The climate crisis is accelerating at an alarming rate. While no one denies that fossil fuels are the primary cause of the climate crisis and that, for a long time now, the international consensus has been that we must “leave it in the ground”, it’s clear that huge amounts of coal, gas and oil are still being extracted and new deposits are being explored. There has been a sharp acceleration in renewable energy development, but by continuing to exploit fossil fuels, we risk derailing the development of renewables and depriving the transition of the required resources.
After decades of denial and overt obstruction, big oil and gas multinationals like TotalEnergies are now choosing to adopt a more subtle and seemingly more constructive narrative on climate change. They’ve claimed to whoever would listen (mostly successfully when it comes to political leaders) that although they were definitely part of the problem, they are also part of the solution, if not the solution itself. They’ve hugely monopolized the climate action narrative — aiming to neutralize and undermine the arguments — while also managing to secure a large share of the funding to finance the development of the “solutions” they’re pushing. There’s no denying it. The apparent participation of oil and gas multinationals in the energy transition is merely a front. TotalEnergies and their peers have only jumped on the climate transition bandwagon so that they can continue to exploit fossil fuels for as long as possible.
In this report we analyze the following question: faced with Big Oil’s pursuit to continue exploiting fossil fuels and to block all ambitious climate initiatives, what can we do to take back control for an effective response and a fair and inclusive transition approach to the climate emergency? The choice to maintain the economic and political power of the fossil fuel industry, allowing them to block ambitious climate action and pass on the costs to others, has led us to an impasse. If we want to achieve a total phase out of fossil fuels by 2050, we need to address this power imbalance to accelerate the renewable energy transition.
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Using the example of TotalEnergies, this report details different ways to regain control and rapidly phase out fossil fuels, within the “just transition” framework that is democratic, transparent, and inclusive. It also looks at the historic influence and disruptive power that the fossil fuel industry has wielded up until now and offers ways to steer that power back toward the general interest. The report suggests one avenue for this is to prioritize interests beyond shareholder profit demands through a nationalization process. Transforming TotalEnergies into a public entity, and engaging it, in an exit from fossil fuel extraction. Once complete, all the company’s resources would be redirected to serve society and its needs. However, history shows that state control of a company’s shareholding alone doesn’t guarantee democratic supervision or the “right direction” of corporate decisions. This report proposes solutions such as requisition or implementing a climate safeguard procedure that could be explored to avoid these problems.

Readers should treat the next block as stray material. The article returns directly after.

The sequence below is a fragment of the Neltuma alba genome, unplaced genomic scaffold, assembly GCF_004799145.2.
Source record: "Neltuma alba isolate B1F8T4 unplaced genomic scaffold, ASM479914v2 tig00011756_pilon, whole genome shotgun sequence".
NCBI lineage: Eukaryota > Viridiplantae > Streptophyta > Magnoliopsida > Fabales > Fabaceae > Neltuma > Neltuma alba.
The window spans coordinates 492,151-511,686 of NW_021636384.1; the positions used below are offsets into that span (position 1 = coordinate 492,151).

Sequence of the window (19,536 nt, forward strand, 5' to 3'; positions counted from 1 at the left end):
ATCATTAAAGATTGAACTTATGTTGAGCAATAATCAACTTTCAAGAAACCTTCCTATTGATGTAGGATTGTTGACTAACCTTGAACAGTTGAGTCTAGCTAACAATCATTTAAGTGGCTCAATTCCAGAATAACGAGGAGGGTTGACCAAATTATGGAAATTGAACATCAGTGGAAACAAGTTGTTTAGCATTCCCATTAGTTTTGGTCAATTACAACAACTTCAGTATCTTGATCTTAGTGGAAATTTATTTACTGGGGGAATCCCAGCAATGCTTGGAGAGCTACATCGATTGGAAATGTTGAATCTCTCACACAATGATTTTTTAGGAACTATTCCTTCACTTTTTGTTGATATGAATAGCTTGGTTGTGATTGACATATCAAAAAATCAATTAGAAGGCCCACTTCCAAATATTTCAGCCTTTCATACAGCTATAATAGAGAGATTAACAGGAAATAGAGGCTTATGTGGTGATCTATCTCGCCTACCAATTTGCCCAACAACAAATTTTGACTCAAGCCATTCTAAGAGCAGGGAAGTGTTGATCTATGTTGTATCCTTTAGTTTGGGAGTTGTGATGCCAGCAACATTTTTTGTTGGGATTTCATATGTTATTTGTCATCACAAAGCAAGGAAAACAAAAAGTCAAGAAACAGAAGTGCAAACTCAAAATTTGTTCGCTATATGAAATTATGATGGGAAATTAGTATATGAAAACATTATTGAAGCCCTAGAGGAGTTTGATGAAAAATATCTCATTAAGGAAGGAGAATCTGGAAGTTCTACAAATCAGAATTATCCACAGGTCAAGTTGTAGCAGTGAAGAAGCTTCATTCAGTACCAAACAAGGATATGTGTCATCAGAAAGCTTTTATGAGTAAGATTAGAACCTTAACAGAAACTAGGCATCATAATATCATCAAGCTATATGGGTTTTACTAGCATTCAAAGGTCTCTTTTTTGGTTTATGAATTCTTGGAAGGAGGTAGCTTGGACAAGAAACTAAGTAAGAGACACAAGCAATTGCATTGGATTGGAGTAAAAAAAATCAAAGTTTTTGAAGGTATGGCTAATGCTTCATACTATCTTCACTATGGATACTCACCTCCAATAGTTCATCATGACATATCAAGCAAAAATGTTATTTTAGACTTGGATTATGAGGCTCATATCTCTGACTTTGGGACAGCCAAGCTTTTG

This report details what a different future for TotalEnergies could look like. Starting with a planned exit from oil and gas extraction activities and then broadening out to how France could apply this logic beyond oil and gas to electricity, transport and gas distribution sectors. And then outlining what a coordinated international approach to how transforming fossil fuel companies throughout Europe and North America would look.
TotalEnergies is the focus of this report, but the subject is not unique. Similar studies on ways to build decarbonized and democratic energy systems, serving populations rather than large corporations have been initiated on the future of the fossil energy industry players like Shell, Eni, or RWE. This proposal could fit into a coordinated and shared international approach targeting the entire fossil fuel sector, making it more plausible and easily achievable.
Faced with the climate crisis, there is no option other than the “radical choice.” There is not enough time for gradual changes that do not materialize. The acceleration of the climate crisis and its impacts necessitates change at a faster pace and requires radical scenarios to become inevitable.